Saturday, February 05, 2011

Question for Adults living with CP

We started Anat Baniel Method therapy with Avery last summer because her physical progress had seemed to plateau with just the traditional PT. We started seeing wonderful developments within the first few sessions. Her traditional therapists and doctors have had a hard time with our decision to pursue ABM, particularly because it has meant that we are taking a step back on the whole walking front, and are not being so aggressive in our insistence that she get up on her feet and walk. The reason for this is that she needs to "unlearn" the damaging gait (heels off the floor, walking on the inside of her feet, knees together.) that she has been forced into, so that she can then learn how to walk in a more comfortable and natural way.
I do not personally know many adults with CP, but of the three I do know, all three of them learned how to walk as children with the help of well-meaning therapists and doctors. One of them lost the ability to walk in her thirties when it was discovered that her gait had caused bone spurs to develop in her spine which almost left her quadriplegic. As it is, she has a titanium rod in her spinal column and she will never be able to walk at all again. My husband's high school friend also grew up with CP and walked, but is also now in a wheelchair full time. A new friend introduced herself to me through my blog this weekend, expressing her concern about Avery's school PT's insistence that she should be walking even though her gait is so harmful. She is 26 and has already got to the point that her gait has made walking extremely painful. The fact that 100% of the adults living with CP who I know personally have lost the ability to walk has me more than a little concerned. I am beginning to wonder whether the well-intentioned emphasis on forcing CP children walk as soon as possible might actually cause more harm than good in the long term.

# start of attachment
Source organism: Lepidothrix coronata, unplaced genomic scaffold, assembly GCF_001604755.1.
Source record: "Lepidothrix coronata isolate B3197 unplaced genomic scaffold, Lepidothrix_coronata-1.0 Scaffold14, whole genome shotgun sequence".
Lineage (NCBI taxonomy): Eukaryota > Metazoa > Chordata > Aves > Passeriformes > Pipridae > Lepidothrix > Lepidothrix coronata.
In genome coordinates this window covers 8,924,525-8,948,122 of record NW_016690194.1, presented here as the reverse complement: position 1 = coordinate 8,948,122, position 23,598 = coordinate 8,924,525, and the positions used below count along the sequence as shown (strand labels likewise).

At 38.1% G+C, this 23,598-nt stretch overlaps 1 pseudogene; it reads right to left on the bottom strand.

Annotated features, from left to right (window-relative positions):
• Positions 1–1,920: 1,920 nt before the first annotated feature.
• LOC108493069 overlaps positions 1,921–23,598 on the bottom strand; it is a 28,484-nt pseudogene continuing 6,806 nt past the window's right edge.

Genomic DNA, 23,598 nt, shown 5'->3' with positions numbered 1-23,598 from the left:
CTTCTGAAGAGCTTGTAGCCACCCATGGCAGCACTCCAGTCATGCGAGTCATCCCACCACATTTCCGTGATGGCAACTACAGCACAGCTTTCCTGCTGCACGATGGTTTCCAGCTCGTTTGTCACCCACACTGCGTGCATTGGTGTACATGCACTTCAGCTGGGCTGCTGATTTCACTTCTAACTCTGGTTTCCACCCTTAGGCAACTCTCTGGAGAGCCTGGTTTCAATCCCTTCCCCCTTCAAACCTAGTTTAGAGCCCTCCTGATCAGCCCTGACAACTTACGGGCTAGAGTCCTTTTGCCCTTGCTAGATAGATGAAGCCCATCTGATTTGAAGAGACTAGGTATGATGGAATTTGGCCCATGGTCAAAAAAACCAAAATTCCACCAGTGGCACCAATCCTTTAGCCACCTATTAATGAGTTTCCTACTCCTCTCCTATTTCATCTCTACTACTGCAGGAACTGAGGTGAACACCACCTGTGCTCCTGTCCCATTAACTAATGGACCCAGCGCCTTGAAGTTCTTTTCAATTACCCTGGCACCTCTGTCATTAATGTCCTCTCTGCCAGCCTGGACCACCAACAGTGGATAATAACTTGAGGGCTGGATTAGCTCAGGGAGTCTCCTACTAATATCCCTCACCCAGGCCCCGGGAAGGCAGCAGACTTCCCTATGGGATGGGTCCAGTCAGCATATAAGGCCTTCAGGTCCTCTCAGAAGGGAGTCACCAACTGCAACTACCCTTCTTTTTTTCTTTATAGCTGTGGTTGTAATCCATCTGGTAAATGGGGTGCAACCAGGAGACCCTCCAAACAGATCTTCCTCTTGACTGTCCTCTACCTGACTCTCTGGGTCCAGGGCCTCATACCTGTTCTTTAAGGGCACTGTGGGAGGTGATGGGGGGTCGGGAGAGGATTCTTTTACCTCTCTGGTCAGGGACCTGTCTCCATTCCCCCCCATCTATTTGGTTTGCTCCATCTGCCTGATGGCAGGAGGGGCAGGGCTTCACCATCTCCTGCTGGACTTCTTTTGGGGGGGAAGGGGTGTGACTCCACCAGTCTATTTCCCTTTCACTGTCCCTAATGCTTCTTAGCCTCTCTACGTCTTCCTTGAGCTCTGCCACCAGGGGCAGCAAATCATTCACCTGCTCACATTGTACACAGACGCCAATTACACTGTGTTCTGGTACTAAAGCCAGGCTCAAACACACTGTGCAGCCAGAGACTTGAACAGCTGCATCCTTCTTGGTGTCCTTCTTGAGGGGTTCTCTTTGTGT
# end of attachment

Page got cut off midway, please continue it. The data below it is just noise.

If you are an adult living with spastic diplegic cerebral palsy, I was hoping that maybe you could share a little of your experience with me.
  • Did you learn to walk as a child through some combination of traditional physical therapy, orthotics, intensive stretching, botox, valium, baclofen, walkers, etc, etc, etc? 
  • Are you still walking today? 
  • Does it hurt to walk more as you get older, or not? 
  • If you have partially or completely lost the ability to walk, when did this happen, and what was the cause?
If you don't want to comment publicly, please send me an email at
Thanks so much!

UPDATE (Sep 2012) - Thank you to those of you who have taken the time to respond!! I appreciate it so much, and will continue to appreciate any future responses, so please take the time to share if you can! Thank you <3 p="p">


Kristen said...

That is very smart and insightful and a very good questions. Makes a person wonder if the world of PT schooling will be changed in this area someday.

mister_nash said...

I Have C.p affecting The Left Side of My Body, Both Arm and Leg and i have Just recently Turned 21, I started Physio young and was forced to learn to walk young as well with the aid of therapists and leg correctional braces and casts that over time with constant stretching exercises help me straighten the leg.
my c.p is quite mild, however i know of more than a few people with c.p who are older and still mobile.
and with medical techology and an understanding of c.p far more advanced than it was 30 years ago i think Averys Chances of continued mobility are better than those of current adults with c.p would have had.
i think the term "force to walk" is the wrong phrase to use, i used to hate the painful physio and exercises but in the long run i'm glad i went through it all.

that being said, i no longer go to physio but i have to constantly keep up the stretching exercises and if i get lazy and stop doing them only then does walking become painful.

hope that was somewhat helpful,

Any Questions at all Feel free to ask,